Mommy Guilt

This guilt haunts me day in and day out.  When I’m at work, I feel horrible that I’m not with my daughter, Maggie.  When I’m with Maggie I feel guilty for not being at work or working from home.  I’m sure many of you are in a similar situation.  While at work you find yourself researching if  four years old is too young for Kumon and enrolling in ballet classes and when you’re with your children you have your smart phone nearby desperately trying not to read it during Jake and the Neverland Pirates. Here’s what I’ve determined: this guilt is NEVER going to go away so we must embrace it.

It’s sort of like that poem about dancing like no one’s watching.  We have to live each day,  whether we are with our children or at work, to the fullest. My best friend convinced me to cut back to four days per week after may daughter was born. She said that extra day would make me feel better and become sacred to my daughter. She was right. She also said working makes her a better mom and being a mom makes her a better manager. She was right again.

So I’m learning to embrace the guilt and have set guidelines (not rules) for myself.

  1. Friday, my day off, is sacred.  I’m not working from home, I’m off. (I took a pay cut so I’d feel even less guilty.)  I focus my attention on Maggie and what she wants to do.  I try not to do laundry, pay bills, run errands.  I always ask her what she wants to do.  Now if you don’t have the luxury of cutting back a day, set aside time on the weekends that is 100 percent focused on your children and DON’T multitask.  The laundry and gardening will always be there.
  2. When I’m at work, I try very hard to stay focused on work.  If need to enroll in classes, order photos from our vacation, or send an email to a teacher, I do it during lunch. The rest of the day I “live in the moment.”  This was difficult at first. I’d realize hours had gone by and I’d not thought about Maggie and I’d feel like a terrible mother. I was so excited about a new project I forgot about my kid! But when I pick her up from preschool/day care she tells me about all the fun she had and my guilt evaporates.
  3. I’ve come to the realization that Maggie needs to know a lot of people love her and care for her — grandparents, aunts, teachers, day care providers, babysitters.  She needs to learn she can trust and be comfortable with people other than my husband and me.  I love when people ask me how I potty trained Maggie.  My reply is, “I didn’t!”  Rose and Mary Lou, her day care providers, did.  They also taught her how to write her name and safely climb up a slide.  Now I could have freaked out that I didn’t do these things, but did I really want to go through potty training? And I’m a clutz, so better she learn to climb from someone else.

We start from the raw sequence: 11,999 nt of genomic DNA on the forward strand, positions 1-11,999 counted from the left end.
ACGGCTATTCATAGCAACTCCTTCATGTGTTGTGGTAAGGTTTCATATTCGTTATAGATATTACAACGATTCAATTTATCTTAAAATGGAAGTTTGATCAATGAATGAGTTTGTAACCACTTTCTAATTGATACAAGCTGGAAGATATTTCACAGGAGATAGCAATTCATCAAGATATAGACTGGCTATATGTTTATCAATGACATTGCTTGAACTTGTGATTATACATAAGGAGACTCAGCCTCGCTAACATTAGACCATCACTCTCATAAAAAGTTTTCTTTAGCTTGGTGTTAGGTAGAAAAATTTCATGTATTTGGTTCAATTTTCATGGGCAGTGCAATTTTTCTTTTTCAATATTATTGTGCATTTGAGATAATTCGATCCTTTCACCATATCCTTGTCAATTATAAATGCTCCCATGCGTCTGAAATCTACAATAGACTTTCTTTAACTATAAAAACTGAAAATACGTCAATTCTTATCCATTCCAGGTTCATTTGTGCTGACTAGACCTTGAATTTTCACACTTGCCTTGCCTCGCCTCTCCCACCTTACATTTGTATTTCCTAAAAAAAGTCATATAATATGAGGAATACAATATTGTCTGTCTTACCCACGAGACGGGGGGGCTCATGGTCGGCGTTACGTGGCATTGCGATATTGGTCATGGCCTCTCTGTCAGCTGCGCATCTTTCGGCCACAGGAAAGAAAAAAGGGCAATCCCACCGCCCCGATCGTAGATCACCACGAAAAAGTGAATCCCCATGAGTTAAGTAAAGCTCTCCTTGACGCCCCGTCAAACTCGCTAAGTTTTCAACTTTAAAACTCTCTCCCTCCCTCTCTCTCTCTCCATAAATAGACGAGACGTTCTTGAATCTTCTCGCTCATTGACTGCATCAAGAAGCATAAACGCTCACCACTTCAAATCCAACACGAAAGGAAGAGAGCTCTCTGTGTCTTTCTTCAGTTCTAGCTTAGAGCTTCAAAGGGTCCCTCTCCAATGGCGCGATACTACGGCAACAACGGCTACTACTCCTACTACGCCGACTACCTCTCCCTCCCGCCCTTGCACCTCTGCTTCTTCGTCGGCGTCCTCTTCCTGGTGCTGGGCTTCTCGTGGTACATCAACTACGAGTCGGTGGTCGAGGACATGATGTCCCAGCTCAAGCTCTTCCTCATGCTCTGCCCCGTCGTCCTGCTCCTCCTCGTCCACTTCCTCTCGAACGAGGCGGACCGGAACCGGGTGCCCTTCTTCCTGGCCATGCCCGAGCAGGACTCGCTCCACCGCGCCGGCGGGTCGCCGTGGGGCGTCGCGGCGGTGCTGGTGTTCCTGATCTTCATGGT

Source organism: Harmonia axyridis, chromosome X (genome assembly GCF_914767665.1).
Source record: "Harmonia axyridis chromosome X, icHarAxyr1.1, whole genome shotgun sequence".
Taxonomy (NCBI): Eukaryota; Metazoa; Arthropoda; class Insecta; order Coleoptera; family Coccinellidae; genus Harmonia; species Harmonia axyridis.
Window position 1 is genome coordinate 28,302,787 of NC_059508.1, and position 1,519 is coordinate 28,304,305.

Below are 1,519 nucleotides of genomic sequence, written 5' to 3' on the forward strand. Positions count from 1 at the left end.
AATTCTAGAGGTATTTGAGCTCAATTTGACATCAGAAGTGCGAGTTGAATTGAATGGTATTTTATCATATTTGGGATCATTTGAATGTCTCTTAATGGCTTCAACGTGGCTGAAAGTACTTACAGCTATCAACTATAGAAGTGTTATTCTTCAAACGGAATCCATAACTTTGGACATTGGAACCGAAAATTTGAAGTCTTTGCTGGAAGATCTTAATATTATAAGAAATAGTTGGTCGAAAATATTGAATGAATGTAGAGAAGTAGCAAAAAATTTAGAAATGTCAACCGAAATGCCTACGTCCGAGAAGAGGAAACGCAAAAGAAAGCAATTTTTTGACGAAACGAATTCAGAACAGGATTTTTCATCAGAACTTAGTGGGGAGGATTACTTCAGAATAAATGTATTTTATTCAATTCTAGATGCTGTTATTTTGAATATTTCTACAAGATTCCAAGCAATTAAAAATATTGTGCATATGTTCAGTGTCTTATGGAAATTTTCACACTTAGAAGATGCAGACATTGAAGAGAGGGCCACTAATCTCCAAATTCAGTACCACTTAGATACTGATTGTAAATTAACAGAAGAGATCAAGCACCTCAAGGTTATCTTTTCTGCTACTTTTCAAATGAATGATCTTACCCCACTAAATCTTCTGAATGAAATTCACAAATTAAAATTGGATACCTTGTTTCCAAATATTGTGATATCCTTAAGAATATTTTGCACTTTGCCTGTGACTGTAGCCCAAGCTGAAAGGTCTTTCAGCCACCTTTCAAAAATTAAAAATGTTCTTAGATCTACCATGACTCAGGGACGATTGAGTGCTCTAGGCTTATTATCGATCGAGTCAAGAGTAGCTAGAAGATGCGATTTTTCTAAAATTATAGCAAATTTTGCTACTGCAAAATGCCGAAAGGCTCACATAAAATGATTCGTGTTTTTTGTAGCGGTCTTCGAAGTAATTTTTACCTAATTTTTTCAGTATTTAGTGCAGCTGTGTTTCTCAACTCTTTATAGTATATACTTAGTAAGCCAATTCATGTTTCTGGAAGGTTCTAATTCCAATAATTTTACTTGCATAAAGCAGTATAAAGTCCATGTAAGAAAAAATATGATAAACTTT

4. I want my daughter to see all the possibilities that exist for women.  I want her to know uou can be a great mommy and help  tell the world about electric cars.  Heck I hope one day she actually helps build electric cars and is blessed with a beautiful family.
  5. I often use some of my parenting techniques when managing a team.  Sometimes adults need to calm down and have a time out.  My mediation skills have improved and I’m able to problem solve much more effectively. And time management? Wow!  I’m convinced working moms are the best employees because we only have a certain about of time and energy to get a job done and we WILL get it done — failure isn’t an option.

So, embrace the guilt and use it to your advantage. Because as far as I can tell, it’s never going to go away.
—Sara Locricchio, Parenting Program Volunteer

2 Responses to “Mommy Guilt”

  1. 1 jennifer buszka June 1, 2011 at 8:44 pm

    Love Love Love this post…VERY well done.

    There are some great tips in here for the working women of the world, who are very close to out numbering the amount of men in the workforce.

  2. 2 Sarah Jo June 6, 2011 at 3:41 pm

    This couldn’t have come at a better time. I struggle with these same issues. I know that I need to work outside the home in order to be a happy and well-rounded mom, but it’s tough not to be the first one to witness every single milestone your children reach.

    I like your ideas about sticking to your days off. Too often I have a hard time saying no to work.

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